The other boat is my Swift coastal singles which I’m trying to make use of in between replacing piles underneath the boatshed.

The boats on the racks are at various stages of repair for the Otago Rowing Club

Insider there’s plenty of room

Eva Hofmans helping paint my flagpole.

The winch

Close up of the flag and stampfli double

The boathouse from the water

Hurry Slowly

At last you can start rowing on the water again. Your instincts tell you to seize your oars and row, rejoicing that erging is over once again. No doubt it feels good to go pump out a 15k, toss in some starts, and sweat. You’ll be euphoric; you’ll probably also have blisters, sore muscles, balance and bladework problems.

So, if your goal this season is to move your boat more meters per second, should you really just go tear up the waterways?  Paying attention to details, while easing back into your boat will pay out dividends later in the season. Avoiding a madcap approach might also mean a little more indoor rowing and a careful transition.

You need to allow yourself a tuning period of a few weeks when getting back on the water. Give your hands time to adjust to a different handle size or texture. Check that your grips are in good shape and replace them if you need to. Remember that you haven’t feathered an oar for a long time so you will have to be aware of correct hand placement and handle manipulation from the start. Sweep rowers again need to isolate the functions of their hands so the inside hand feathers and the outside hand controls the height. Scullers should keep the thumbs at the handle’s end and resist palming the narrow handles. Attending to flat wrists and keeping the forearms level with the water is important to minimise extra motion.

The boat is a reactive environment, so many of your smaller trunk muscles that have not been used during the down time will fatigue before your larger power muscles will. Your initial sessions are, in effect, limited by the endurance capacity of your stabilising muscles. When you start to fatigue and catch yourself balancing the boat by swaying your knees-you need to go in. During early season rowing, care needs to be taken to row well and prevent any type of overuse syndrome that will linger into the season. Keep in mind that a muscle strain typically can take six to eight weeks to heal.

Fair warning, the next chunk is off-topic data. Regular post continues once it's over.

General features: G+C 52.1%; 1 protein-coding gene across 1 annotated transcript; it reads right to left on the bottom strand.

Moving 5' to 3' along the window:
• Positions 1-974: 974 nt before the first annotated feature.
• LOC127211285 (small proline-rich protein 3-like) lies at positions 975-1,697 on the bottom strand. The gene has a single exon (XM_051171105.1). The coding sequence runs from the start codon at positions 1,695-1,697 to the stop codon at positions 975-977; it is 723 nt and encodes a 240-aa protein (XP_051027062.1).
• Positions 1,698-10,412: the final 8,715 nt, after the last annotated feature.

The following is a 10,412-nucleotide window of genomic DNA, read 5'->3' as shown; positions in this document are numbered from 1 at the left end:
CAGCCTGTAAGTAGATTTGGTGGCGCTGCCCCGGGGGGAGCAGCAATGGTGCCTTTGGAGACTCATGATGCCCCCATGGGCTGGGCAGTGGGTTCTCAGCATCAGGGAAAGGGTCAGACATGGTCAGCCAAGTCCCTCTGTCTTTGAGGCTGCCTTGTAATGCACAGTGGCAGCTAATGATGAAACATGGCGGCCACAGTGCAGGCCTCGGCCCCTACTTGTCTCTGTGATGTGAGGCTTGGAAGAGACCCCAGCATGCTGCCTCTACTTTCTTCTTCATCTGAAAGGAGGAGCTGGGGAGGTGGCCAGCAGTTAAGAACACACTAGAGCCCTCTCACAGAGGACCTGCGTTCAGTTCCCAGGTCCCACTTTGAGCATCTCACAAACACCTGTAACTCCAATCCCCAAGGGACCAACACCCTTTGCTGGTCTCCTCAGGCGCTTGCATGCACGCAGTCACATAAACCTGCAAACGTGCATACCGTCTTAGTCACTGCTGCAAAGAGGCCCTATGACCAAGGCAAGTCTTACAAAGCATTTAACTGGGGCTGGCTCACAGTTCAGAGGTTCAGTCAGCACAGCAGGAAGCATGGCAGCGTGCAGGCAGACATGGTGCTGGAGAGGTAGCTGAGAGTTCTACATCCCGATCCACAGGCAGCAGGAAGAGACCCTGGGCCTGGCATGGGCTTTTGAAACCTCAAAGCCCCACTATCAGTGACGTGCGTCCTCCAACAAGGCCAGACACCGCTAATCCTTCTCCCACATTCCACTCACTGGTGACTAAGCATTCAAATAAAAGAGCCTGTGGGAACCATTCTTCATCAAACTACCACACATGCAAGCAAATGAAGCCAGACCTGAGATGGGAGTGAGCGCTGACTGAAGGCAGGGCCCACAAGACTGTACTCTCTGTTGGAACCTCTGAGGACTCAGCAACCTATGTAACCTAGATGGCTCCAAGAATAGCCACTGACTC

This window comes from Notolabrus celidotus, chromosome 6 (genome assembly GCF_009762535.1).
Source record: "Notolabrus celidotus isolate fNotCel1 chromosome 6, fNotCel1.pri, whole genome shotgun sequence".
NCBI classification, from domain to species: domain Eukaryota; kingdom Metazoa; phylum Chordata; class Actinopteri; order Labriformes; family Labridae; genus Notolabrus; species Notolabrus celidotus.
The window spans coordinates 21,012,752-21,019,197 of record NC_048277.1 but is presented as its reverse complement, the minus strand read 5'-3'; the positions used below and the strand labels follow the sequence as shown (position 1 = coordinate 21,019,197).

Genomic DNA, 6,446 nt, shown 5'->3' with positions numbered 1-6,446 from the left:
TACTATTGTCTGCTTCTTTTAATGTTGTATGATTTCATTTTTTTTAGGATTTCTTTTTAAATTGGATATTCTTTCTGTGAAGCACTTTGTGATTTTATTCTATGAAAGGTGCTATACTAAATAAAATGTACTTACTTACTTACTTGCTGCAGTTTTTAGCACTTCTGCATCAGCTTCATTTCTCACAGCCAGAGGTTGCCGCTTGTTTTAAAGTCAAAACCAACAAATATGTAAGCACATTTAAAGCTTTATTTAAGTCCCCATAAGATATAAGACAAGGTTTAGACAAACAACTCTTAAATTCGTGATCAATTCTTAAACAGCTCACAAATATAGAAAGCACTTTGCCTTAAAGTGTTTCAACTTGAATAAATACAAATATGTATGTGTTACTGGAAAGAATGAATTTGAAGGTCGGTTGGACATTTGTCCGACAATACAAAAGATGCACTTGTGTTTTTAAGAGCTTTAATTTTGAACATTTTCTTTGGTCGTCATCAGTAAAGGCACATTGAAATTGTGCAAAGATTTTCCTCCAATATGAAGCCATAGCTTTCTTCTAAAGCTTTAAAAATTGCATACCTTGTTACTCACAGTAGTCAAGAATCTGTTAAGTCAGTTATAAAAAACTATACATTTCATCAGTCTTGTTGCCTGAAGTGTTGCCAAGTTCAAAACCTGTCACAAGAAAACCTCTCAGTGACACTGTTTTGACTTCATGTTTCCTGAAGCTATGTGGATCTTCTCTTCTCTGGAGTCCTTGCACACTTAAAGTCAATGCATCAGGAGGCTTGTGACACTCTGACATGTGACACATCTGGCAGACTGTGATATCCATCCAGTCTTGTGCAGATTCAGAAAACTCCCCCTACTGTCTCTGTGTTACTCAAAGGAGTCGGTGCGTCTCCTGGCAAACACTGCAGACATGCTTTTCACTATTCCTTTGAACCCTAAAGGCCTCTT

Scandinavian cross-country skiers have a training motto that says, “Hurry slowly”. When you get back in your boat this season, put technical emphasis on balance and blade work. This requires patient kilometers of low stroke rate work between 16 to 20 strokes per minute and exercises for the entry and release such as pausing at half-slide, one-quarter slide rowing, or legs-only. Groove in good movement patterns, but be aware that you also can’t afford to lose fitness. This is where the erg comes in. The initial transition to the water requires lower power applications until you are comfortable, so putting in some work on the erg can be key to keeping your fitness level up during the transition time. Row your workouts that are above steady state intensity on the erg so you can work at a high enough aerobic level. Gradually, build the pressure up on the water until you can maintain technique under more stress. Being diligent about taking the time to practice good blade work which will give you more boat speed once you start ramping up the cadences later in the season.

Next time you get ready to push off from the pontoon for your distance row, remember another rowing proverb,  “If you can’t do it slow, you can’t do it fast”.

Article supplied by Faster Masters Rowing.

Lee Spear – World Rowing’s man in NZ

How does a kiwi get to represent the Pacific region at the highest level for World Rowing?

I was reading the World Rowing website and noticed a formal announcement that Lee Spear (New Zealand) was retiring from his position. I was intrigued and delighted – it’s great that we have local folks working for global organisations and so I decided to ask Lesley Milne (who knows everyone) if she could introduce me… 

Lee Spear FISA umpire

Lee Spear – World Rowing Umpire